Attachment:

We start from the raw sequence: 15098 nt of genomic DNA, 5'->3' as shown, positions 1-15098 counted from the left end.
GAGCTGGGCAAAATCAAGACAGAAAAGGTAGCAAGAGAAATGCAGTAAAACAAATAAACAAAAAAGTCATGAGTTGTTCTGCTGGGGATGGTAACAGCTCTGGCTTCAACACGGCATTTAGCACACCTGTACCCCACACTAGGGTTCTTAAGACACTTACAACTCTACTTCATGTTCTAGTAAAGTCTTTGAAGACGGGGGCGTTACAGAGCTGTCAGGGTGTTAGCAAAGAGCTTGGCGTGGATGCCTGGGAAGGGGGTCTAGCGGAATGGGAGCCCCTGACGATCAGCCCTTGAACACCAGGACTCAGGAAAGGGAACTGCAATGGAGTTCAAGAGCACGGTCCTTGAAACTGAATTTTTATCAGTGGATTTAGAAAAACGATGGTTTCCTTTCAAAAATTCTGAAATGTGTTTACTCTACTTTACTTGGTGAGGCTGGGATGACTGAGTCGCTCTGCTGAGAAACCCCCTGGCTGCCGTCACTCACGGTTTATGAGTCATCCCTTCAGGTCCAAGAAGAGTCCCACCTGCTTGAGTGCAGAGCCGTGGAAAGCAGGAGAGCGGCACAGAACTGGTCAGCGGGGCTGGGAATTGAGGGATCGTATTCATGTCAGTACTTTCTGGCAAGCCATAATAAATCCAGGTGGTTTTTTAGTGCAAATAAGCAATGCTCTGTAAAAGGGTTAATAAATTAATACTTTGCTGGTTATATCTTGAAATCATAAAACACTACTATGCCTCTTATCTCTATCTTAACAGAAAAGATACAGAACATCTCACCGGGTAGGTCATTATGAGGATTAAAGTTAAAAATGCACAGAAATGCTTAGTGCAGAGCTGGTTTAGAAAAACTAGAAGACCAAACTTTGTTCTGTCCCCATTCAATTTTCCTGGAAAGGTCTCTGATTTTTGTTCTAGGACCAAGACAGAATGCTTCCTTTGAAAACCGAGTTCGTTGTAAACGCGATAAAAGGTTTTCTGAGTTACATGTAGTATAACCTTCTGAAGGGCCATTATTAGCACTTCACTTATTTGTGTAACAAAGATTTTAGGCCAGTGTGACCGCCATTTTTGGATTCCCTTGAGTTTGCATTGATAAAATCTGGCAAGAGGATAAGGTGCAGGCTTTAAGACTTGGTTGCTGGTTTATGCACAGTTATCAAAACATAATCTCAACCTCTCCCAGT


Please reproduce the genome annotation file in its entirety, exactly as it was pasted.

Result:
We start from the raw sequence: 15098 nt of genomic DNA, 5'->3' as shown, positions 1-15098 counted from the left end.
GAGCTGGGCAAAATCAAGACAGAAAAGGTAGCAAGAGAAATGCAGTAAAACAAATAAACAAAAAAGTCATGAGTTGTTCTGCTGGGGATGGTAACAGCTCTGGCTTCAACACGGCATTTAGCACACCTGTACCCCACACTAGGGTTCTTAAGACACTTACAACTCTACTTCATGTTCTAGTAAAGTCTTTGAAGACGGGGGCGTTACAGAGCTGTCAGGGTGTTAGCAAAGAGCTTGGCGTGGATGCCTGGGAAGGGGGTCTAGCGGAATGGGAGCCCCTGACGATCAGCCCTTGAACACCAGGACTCAGGAAAGGGAACTGCAATGGAGTTCAAGAGCACGGTCCTTGAAACTGAATTTTTATCAGTGGATTTAGAAAAACGATGGTTTCCTTTCAAAAATTCTGAAATGTGTTTACTCTACTTTACTTGGTGAGGCTGGGATGACTGAGTCGCTCTGCTGAGAAACCCCCTGGCTGCCGTCACTCACGGTTTATGAGTCATCCCTTCAGGTCCAAGAAGAGTCCCACCTGCTTGAGTGCAGAGCCGTGGAAAGCAGGAGAGCGGCACAGAACTGGTCAGCGGGGCTGGGAATTGAGGGATCGTATTCATGTCAGTACTTTCTGGCAAGCCATAATAAATCCAGGTGGTTTTTTAGTGCAAATAAGCAATGCTCTGTAAAAGGGTTAATAAATTAATACTTTGCTGGTTATATCTTGAAATCATAAAACACTACTATGCCTCTTATCTCTATCTTAACAGAAAAGATACAGAACATCTCACCGGGTAGGTCATTATGAGGATTAAAGTTAAAAATGCACAGAAATGCTTAGTGCAGAGCTGGTTTAGAAAAACTAGAAGACCAAACTTTGTTCTGTCCCCATTCAATTTTCCTGGAAAGGTCTCTGATTTTTGTTCTAGGACCAAGACAGAATGCTTCCTTTGAAAACCGAGTTCGTTGTAAACGCGATAAAAGGTTTTCTGAGTTACATGTAGTATAACCTTCTGAAGGGCCATTATTAGCACTTCACTTATTTGTGTAACAAAGATTTTAGGCCAGTGTGACCGCCATTTTTGGATTCCCTTGAGTTTGCATTGATAAAATCTGGCAAGAGGATAAGGTGCAGGCTTTAAGACTTGGTTGCTGGTTTATGCACAGTTATCAAAACATAATCTCAACCTCTCCCAGT